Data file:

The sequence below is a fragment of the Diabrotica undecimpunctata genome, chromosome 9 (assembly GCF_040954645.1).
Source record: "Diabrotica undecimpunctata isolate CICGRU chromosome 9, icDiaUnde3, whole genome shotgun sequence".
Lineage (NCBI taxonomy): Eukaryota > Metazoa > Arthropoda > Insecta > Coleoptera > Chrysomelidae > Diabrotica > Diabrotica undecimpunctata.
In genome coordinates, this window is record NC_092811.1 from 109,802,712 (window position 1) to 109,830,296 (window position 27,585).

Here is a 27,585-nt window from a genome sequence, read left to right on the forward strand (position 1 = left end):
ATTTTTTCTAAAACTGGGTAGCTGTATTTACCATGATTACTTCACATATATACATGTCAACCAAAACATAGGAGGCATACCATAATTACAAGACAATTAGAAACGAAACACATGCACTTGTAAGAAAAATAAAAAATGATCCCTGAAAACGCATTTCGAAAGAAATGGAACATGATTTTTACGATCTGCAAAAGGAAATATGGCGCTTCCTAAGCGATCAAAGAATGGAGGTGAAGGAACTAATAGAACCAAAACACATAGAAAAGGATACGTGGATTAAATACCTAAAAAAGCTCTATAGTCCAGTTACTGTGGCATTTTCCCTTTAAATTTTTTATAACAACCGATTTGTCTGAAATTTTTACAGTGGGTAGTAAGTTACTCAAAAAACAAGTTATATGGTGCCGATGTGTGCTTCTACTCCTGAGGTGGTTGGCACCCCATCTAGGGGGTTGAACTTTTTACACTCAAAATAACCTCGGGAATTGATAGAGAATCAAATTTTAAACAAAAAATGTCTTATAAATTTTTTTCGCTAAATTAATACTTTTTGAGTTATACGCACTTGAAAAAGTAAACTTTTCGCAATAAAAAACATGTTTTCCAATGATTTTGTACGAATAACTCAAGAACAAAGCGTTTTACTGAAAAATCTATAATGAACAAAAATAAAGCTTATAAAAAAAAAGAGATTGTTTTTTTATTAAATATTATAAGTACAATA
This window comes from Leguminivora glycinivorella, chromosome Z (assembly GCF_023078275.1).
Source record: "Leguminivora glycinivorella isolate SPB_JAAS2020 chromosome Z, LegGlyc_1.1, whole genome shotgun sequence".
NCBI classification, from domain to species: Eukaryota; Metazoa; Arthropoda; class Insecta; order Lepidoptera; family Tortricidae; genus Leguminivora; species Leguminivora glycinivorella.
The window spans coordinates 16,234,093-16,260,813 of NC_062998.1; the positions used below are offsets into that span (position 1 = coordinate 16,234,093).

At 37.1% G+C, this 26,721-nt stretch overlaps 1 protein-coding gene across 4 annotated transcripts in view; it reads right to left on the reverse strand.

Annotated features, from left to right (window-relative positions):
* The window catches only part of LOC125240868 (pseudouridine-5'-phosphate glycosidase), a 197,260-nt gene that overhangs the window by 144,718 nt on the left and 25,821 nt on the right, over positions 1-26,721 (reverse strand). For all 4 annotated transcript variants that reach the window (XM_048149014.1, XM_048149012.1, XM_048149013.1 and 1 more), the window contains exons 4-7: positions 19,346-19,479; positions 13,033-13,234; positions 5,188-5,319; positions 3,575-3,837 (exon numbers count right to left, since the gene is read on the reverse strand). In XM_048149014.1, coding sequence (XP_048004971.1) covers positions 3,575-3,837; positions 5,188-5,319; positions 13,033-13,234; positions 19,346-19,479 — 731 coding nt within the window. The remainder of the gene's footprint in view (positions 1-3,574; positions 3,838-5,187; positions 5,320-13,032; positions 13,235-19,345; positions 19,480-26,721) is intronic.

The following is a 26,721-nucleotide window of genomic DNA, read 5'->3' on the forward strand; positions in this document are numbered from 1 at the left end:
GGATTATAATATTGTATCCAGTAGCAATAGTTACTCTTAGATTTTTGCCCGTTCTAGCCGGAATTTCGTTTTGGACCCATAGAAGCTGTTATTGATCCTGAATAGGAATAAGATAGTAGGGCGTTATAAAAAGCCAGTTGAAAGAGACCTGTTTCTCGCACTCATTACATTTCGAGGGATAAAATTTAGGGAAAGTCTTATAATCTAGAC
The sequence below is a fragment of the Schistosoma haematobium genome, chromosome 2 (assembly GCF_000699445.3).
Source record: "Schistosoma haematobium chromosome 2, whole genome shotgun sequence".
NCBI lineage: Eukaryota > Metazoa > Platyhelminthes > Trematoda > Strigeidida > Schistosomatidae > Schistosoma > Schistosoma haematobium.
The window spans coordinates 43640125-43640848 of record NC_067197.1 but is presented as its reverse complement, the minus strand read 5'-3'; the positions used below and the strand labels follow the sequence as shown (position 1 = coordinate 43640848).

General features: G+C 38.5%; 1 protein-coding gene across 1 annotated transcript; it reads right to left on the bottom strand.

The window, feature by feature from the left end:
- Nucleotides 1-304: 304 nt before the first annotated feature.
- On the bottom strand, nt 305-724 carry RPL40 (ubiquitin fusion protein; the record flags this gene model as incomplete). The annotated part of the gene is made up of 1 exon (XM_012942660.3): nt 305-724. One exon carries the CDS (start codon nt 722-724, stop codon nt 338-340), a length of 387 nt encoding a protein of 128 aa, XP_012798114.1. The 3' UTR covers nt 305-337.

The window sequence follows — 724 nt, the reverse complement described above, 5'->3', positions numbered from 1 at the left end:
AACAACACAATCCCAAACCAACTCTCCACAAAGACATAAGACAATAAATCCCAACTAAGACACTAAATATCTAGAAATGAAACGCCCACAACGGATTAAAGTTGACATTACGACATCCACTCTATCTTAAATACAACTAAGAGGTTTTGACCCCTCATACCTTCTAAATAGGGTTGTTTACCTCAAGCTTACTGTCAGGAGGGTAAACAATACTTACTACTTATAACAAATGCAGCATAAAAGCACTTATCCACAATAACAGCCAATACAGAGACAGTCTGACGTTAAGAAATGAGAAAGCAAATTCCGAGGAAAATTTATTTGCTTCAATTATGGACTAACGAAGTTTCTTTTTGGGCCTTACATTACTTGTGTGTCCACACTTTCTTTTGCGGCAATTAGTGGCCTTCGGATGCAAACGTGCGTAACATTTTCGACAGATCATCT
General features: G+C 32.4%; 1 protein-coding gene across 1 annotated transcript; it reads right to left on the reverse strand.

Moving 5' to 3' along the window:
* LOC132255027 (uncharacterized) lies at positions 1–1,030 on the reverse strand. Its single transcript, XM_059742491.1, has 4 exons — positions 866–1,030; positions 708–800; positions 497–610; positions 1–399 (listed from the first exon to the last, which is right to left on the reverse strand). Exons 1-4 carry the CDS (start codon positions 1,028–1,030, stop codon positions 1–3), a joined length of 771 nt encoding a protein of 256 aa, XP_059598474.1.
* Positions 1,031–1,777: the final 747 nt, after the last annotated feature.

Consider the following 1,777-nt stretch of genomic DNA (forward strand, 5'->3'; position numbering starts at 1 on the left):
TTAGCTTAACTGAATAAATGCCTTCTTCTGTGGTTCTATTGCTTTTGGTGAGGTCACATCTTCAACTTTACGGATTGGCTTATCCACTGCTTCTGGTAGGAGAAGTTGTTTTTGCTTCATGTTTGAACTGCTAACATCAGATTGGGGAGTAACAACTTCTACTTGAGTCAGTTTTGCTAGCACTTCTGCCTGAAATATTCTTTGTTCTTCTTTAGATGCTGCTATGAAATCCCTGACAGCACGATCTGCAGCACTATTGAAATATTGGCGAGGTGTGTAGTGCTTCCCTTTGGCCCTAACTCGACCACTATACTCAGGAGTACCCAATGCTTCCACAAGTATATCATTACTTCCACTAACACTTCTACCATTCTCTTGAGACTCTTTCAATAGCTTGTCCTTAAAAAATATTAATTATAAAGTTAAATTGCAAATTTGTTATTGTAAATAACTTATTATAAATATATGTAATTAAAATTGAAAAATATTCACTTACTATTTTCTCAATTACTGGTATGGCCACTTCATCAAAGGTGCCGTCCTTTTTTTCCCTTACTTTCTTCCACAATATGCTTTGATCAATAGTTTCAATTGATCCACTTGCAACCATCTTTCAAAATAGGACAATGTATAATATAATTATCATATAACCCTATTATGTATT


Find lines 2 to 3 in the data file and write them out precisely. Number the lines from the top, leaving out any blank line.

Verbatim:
Source record: "Diabrotica undecimpunctata isolate CICGRU chromosome 9, icDiaUnde3, whole genome shotgun sequence".
Lineage (NCBI taxonomy): Eukaryota > Metazoa > Arthropoda > Insecta > Coleoptera > Chrysomelidae > Diabrotica > Diabrotica undecimpunctata.